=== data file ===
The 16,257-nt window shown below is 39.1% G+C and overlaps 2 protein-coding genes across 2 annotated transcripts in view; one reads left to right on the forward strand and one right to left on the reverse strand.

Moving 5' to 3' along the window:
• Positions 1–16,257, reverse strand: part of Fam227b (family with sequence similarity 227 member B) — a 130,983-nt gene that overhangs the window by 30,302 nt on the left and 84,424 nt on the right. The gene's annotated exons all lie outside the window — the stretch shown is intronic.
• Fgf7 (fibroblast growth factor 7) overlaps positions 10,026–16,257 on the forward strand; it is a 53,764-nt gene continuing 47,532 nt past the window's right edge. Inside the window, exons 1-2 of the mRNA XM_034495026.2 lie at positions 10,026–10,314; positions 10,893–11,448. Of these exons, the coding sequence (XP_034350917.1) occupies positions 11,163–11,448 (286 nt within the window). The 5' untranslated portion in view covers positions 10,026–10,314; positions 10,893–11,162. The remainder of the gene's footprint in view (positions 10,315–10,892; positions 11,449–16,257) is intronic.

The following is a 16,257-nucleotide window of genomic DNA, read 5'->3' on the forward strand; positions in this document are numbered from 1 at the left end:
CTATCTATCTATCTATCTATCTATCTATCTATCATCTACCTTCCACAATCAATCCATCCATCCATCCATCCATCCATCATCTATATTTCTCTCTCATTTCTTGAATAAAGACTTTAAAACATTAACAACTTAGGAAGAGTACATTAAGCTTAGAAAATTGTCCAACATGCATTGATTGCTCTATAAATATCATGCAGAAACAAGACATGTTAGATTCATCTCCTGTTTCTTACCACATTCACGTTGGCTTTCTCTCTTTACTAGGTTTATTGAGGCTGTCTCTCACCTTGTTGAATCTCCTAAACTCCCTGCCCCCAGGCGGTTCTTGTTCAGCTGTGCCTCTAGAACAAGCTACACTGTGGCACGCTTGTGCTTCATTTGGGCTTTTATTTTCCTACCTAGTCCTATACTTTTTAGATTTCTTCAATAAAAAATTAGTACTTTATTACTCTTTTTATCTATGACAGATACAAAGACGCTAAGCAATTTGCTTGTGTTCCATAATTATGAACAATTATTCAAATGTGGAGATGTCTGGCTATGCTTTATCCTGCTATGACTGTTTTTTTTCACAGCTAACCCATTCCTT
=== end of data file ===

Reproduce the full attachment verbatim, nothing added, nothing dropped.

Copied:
The 16,257-nt window shown below is 39.1% G+C and overlaps 2 protein-coding genes across 2 annotated transcripts in view; one reads left to right on the forward strand and one right to left on the reverse strand.

Moving 5' to 3' along the window:
• Positions 1–16,257, reverse strand: part of Fam227b (family with sequence similarity 227 member B) — a 130,983-nt gene that overhangs the window by 30,302 nt on the left and 84,424 nt on the right. The gene's annotated exons all lie outside the window — the stretch shown is intronic.
• Fgf7 (fibroblast growth factor 7) overlaps positions 10,026–16,257 on the forward strand; it is a 53,764-nt gene continuing 47,532 nt past the window's right edge. Inside the window, exons 1-2 of the mRNA XM_034495026.2 lie at positions 10,026–10,314; positions 10,893–11,448. Of these exons, the coding sequence (XP_034350917.1) occupies positions 11,163–11,448 (286 nt within the window). The 5' untranslated portion in view covers positions 10,026–10,314; positions 10,893–11,162. The remainder of the gene's footprint in view (positions 10,315–10,892; positions 11,449–16,257) is intronic.

The following is a 16,257-nucleotide window of genomic DNA, read 5'->3' on the forward strand; positions in this document are numbered from 1 at the left end:
CTATCTATCTATCTATCTATCTATCTATCTATCATCTACCTTCCACAATCAATCCATCCATCCATCCATCCATCCATCATCTATATTTCTCTCTCATTTCTTGAATAAAGACTTTAAAACATTAACAACTTAGGAAGAGTACATTAAGCTTAGAAAATTGTCCAACATGCATTGATTGCTCTATAAATATCATGCAGAAACAAGACATGTTAGATTCATCTCCTGTTTCTTACCACATTCACGTTGGCTTTCTCTCTTTACTAGGTTTATTGAGGCTGTCTCTCACCTTGTTGAATCTCCTAAACTCCCTGCCCCCAGGCGGTTCTTGTTCAGCTGTGCCTCTAGAACAAGCTACACTGTGGCACGCTTGTGCTTCATTTGGGCTTTTATTTTCCTACCTAGTCCTATACTTTTTAGATTTCTTCAATAAAAAATTAGTACTTTATTACTCTTTTTATCTATGACAGATACAAAGACGCTAAGCAATTTGCTTGTGTTCCATAATTATGAACAATTATTCAAATGTGGAGATGTCTGGCTATGCTTTATCCTGCTATGACTGTTTTTTTTCACAGCTAACCCATTCCTT